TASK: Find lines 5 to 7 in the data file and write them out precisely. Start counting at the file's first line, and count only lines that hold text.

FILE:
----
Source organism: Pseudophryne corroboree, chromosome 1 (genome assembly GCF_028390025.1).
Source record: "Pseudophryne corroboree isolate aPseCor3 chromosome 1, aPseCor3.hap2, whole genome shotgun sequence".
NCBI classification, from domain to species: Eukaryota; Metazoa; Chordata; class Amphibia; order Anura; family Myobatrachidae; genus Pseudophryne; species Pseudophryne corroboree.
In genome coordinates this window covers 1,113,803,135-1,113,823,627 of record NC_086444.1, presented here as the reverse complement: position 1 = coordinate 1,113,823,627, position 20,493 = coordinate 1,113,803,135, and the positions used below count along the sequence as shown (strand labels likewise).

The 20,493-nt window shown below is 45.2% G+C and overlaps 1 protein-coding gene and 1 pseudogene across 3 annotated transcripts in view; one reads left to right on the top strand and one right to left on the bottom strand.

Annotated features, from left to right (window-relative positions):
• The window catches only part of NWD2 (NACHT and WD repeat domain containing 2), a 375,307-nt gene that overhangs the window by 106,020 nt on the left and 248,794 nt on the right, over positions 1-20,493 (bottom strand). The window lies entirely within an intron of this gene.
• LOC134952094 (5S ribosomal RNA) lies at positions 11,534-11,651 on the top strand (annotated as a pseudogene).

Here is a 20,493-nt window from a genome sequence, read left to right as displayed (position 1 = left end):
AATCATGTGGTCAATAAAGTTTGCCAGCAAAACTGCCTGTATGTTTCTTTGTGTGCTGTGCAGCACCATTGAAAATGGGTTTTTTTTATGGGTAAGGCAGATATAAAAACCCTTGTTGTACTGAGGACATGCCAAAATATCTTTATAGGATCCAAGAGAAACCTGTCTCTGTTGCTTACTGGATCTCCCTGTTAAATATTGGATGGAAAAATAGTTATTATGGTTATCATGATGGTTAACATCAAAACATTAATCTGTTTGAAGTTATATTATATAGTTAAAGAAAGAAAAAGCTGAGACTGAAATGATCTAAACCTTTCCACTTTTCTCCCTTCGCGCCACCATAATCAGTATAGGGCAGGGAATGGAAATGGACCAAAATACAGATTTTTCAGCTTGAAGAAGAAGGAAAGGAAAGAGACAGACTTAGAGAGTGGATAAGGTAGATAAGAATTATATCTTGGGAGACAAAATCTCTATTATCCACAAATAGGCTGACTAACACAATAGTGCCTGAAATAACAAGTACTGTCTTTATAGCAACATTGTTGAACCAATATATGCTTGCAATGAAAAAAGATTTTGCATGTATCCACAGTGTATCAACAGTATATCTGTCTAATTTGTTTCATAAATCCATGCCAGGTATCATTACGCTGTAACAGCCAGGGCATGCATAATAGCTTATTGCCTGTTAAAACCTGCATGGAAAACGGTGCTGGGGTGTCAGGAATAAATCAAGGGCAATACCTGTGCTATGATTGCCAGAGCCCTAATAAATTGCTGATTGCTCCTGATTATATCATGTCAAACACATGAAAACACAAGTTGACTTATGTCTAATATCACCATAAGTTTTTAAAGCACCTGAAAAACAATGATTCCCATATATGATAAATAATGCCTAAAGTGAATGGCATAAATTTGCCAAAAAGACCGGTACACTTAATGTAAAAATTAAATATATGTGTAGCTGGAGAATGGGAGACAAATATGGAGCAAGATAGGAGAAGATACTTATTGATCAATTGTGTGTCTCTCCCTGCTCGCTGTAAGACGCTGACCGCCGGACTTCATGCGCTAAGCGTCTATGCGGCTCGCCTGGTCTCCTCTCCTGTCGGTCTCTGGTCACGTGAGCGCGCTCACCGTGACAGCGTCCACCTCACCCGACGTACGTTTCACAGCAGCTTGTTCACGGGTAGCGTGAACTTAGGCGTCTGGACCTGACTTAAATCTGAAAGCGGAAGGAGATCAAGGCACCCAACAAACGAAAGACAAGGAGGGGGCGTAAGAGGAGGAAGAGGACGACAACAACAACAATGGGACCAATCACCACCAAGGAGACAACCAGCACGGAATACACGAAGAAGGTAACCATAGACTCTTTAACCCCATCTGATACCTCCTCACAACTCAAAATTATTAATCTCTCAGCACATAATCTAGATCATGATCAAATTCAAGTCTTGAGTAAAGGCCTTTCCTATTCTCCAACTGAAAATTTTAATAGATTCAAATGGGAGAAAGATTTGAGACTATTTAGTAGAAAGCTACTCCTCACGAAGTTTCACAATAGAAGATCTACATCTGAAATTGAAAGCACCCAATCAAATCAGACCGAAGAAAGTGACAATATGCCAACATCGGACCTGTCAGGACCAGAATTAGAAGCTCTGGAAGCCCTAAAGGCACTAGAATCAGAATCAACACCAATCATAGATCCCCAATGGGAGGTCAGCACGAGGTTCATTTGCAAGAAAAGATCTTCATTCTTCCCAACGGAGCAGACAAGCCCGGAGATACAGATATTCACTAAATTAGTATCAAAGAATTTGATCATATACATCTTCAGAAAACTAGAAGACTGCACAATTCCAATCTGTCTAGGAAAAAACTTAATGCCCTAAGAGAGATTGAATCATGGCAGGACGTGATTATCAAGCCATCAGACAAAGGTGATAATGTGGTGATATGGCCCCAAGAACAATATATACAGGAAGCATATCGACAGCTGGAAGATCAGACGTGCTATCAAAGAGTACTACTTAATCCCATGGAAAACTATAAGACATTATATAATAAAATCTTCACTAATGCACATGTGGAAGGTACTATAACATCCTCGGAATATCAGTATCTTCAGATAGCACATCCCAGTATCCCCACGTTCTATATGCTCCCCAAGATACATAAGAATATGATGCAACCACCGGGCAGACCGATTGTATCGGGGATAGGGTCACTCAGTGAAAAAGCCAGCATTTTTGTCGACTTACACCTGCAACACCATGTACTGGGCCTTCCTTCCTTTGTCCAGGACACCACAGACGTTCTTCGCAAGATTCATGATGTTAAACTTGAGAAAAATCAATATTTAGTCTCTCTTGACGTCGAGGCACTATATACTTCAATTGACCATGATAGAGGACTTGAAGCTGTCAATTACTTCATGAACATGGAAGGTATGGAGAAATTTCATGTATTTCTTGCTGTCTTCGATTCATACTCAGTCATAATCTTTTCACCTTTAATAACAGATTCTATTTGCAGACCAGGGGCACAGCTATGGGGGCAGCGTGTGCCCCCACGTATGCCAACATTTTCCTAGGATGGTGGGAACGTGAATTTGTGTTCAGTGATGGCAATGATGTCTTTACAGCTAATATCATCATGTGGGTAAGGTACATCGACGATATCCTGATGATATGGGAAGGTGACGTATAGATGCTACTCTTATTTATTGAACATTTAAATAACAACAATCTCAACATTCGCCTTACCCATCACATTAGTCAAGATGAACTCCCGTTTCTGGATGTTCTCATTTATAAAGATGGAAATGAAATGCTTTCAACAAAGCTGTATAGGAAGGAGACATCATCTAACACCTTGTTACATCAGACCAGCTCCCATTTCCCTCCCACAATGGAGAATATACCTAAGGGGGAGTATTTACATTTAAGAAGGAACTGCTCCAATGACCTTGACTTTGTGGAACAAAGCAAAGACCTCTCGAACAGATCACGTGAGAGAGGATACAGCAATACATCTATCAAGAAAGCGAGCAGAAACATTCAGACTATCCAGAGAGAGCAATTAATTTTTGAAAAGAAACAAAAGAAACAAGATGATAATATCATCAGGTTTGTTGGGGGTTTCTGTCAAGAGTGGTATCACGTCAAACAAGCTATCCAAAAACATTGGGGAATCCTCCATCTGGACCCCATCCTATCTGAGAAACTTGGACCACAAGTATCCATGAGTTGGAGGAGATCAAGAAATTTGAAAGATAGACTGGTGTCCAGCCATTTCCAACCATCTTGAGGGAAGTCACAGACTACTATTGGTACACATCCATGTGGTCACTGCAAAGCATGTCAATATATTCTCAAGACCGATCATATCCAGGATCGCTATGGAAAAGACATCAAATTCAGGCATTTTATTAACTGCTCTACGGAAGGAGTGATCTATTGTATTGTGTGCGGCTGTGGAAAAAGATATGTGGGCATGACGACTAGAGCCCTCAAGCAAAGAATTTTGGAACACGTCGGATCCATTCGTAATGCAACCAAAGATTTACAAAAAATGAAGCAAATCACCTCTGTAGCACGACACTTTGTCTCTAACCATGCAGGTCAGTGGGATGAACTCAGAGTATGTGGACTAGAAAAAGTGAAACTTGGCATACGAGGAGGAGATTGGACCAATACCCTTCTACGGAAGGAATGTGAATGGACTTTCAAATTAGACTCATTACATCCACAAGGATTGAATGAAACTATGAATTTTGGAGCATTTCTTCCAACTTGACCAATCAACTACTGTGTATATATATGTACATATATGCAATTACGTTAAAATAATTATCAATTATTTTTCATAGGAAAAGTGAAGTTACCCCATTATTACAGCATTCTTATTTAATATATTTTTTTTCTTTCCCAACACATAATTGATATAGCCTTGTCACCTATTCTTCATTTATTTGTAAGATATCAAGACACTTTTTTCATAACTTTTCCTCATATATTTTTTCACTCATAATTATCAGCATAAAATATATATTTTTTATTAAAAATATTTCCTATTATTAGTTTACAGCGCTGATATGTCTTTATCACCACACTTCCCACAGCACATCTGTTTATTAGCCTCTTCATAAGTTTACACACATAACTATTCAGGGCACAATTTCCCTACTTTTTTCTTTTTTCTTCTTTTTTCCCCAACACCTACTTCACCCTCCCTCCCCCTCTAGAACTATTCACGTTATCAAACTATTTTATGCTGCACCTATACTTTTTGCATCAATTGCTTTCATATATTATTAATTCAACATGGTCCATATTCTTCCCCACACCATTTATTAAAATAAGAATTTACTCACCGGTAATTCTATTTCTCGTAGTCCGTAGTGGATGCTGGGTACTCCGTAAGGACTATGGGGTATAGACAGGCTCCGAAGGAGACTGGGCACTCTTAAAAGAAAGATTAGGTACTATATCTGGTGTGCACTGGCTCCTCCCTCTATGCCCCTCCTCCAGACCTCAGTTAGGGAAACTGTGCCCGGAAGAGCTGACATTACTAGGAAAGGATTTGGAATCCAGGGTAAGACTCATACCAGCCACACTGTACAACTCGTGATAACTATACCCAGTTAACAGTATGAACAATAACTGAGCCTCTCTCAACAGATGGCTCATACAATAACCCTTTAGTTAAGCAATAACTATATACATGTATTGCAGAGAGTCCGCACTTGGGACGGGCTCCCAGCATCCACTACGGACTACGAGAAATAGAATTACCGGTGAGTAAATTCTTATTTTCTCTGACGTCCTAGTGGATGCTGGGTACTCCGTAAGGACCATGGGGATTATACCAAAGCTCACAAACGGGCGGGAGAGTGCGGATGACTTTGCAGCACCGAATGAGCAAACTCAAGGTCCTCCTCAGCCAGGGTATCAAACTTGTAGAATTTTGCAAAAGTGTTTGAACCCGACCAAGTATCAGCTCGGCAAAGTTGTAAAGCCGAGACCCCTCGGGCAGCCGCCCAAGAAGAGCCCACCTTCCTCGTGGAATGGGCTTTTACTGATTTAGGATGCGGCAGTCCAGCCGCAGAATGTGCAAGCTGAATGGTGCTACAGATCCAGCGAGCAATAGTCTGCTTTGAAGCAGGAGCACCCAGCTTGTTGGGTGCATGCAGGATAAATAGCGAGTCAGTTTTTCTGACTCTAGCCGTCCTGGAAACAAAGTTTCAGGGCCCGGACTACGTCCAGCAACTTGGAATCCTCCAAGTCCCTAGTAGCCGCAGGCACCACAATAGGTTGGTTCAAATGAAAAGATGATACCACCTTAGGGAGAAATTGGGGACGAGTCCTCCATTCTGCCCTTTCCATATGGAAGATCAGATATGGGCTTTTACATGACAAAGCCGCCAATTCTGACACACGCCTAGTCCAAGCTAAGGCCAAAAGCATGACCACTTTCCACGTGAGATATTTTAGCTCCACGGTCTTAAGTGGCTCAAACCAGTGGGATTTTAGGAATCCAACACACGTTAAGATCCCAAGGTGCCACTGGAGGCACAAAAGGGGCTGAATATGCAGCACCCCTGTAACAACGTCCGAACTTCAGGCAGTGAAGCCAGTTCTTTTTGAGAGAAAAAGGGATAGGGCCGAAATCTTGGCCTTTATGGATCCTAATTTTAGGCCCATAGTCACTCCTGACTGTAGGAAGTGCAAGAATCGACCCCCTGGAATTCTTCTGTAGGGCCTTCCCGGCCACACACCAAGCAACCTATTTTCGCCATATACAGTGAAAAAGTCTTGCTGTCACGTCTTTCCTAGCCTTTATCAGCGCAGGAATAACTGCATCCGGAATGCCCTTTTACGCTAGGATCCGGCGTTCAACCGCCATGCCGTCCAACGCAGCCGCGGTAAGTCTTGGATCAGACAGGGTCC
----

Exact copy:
The 20,493-nt window shown below is 45.2% G+C and overlaps 1 protein-coding gene and 1 pseudogene across 3 annotated transcripts in view; one reads left to right on the top strand and one right to left on the bottom strand.

Annotated features, from left to right (window-relative positions):
• The window catches only part of NWD2 (NACHT and WD repeat domain containing 2), a 375,307-nt gene that overhangs the window by 106,020 nt on the left and 248,794 nt on the right, over positions 1-20,493 (bottom strand). The window lies entirely within an intron of this gene.